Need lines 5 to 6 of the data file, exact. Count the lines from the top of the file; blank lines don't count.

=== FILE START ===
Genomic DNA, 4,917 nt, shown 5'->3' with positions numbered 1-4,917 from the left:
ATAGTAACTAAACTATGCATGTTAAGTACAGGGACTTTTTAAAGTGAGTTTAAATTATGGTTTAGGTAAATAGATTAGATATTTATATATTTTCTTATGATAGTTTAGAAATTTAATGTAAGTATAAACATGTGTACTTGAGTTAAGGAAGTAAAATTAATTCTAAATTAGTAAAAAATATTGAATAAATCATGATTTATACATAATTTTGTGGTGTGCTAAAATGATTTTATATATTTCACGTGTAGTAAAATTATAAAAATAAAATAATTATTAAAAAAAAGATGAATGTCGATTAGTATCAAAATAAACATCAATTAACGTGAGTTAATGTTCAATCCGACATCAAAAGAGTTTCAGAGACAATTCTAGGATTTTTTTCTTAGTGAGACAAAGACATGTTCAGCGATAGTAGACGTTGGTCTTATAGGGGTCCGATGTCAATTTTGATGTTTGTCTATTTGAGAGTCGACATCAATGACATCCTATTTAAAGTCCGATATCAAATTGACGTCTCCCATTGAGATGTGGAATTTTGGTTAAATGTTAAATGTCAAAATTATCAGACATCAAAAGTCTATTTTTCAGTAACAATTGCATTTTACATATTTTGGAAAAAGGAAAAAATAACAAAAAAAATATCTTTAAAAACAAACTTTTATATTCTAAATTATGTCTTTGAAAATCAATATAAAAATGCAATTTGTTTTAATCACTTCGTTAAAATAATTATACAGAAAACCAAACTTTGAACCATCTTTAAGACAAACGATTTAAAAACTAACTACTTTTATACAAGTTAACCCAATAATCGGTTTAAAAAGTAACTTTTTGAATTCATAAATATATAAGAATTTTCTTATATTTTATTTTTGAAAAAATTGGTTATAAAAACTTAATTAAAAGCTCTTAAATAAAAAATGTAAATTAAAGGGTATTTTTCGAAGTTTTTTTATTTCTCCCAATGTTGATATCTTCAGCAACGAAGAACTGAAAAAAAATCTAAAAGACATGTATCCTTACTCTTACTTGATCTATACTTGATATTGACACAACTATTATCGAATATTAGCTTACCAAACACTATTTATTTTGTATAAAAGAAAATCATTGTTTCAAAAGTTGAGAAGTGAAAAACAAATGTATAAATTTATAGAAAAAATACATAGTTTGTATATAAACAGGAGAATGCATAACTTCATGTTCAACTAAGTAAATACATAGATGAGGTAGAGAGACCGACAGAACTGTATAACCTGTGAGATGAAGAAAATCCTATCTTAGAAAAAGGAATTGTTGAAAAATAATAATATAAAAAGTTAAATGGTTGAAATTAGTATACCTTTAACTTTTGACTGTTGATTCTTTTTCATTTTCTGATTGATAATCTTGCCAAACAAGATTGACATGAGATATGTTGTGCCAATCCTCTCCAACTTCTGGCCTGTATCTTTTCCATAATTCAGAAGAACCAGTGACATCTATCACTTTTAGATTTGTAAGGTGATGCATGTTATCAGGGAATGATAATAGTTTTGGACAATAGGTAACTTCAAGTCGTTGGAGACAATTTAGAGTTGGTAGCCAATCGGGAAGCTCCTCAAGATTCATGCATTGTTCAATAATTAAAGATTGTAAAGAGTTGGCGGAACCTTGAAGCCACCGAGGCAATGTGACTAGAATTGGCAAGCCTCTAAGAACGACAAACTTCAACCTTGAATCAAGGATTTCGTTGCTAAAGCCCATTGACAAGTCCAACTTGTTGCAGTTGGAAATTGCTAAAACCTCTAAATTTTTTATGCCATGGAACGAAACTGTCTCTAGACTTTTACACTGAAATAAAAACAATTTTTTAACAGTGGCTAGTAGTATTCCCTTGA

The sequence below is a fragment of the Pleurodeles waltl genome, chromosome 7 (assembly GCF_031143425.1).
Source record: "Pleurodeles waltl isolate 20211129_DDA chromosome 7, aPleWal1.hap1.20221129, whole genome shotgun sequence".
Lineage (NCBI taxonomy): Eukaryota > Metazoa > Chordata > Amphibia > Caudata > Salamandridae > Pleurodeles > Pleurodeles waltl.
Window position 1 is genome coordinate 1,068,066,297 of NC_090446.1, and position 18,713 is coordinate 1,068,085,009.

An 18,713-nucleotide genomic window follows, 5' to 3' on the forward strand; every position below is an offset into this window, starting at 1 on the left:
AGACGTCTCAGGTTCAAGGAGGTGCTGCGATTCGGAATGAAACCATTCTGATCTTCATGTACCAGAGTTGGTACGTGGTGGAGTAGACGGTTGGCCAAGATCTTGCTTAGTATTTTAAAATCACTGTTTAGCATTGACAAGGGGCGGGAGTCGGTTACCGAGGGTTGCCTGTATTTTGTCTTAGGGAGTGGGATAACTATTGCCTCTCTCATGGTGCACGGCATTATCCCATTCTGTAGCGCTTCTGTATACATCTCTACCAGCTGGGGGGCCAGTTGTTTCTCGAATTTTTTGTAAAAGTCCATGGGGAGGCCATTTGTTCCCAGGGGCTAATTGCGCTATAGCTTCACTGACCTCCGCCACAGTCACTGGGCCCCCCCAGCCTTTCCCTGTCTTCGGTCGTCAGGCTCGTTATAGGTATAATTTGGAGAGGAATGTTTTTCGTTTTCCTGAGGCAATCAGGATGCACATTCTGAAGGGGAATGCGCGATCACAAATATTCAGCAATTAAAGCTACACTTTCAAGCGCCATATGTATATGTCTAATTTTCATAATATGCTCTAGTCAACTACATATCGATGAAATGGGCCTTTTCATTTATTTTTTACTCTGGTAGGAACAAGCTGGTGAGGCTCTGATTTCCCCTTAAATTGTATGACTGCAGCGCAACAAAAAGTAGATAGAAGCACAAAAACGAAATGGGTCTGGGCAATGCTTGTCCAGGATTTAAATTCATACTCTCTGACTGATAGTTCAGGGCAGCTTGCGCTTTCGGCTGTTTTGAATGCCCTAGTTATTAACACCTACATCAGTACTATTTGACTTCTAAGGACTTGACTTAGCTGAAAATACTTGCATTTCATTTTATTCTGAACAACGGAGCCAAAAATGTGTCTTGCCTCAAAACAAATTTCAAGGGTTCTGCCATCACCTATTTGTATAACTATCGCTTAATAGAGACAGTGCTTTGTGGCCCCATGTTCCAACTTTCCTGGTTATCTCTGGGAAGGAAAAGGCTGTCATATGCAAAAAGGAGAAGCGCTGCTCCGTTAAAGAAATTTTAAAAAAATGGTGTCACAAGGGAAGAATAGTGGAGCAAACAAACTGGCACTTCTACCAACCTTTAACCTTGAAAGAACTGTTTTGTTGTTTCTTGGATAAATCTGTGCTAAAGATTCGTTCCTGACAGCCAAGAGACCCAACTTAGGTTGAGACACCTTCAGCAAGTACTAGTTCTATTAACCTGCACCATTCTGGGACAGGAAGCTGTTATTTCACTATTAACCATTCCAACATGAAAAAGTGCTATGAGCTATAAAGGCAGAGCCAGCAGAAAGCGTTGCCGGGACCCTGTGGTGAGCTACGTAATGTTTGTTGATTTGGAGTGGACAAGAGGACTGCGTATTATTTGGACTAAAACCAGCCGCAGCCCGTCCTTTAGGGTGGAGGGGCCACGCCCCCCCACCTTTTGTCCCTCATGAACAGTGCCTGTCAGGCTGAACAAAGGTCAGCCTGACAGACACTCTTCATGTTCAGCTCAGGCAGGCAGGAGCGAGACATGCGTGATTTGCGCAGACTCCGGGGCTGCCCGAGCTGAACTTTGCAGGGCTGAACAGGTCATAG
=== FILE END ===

Lineage (NCBI taxonomy): Eukaryota > Metazoa > Chordata > Amphibia > Caudata > Salamandridae > Pleurodeles > Pleurodeles waltl.
Window position 1 is genome coordinate 1,068,066,297 of NC_090446.1, and position 18,713 is coordinate 1,068,085,009.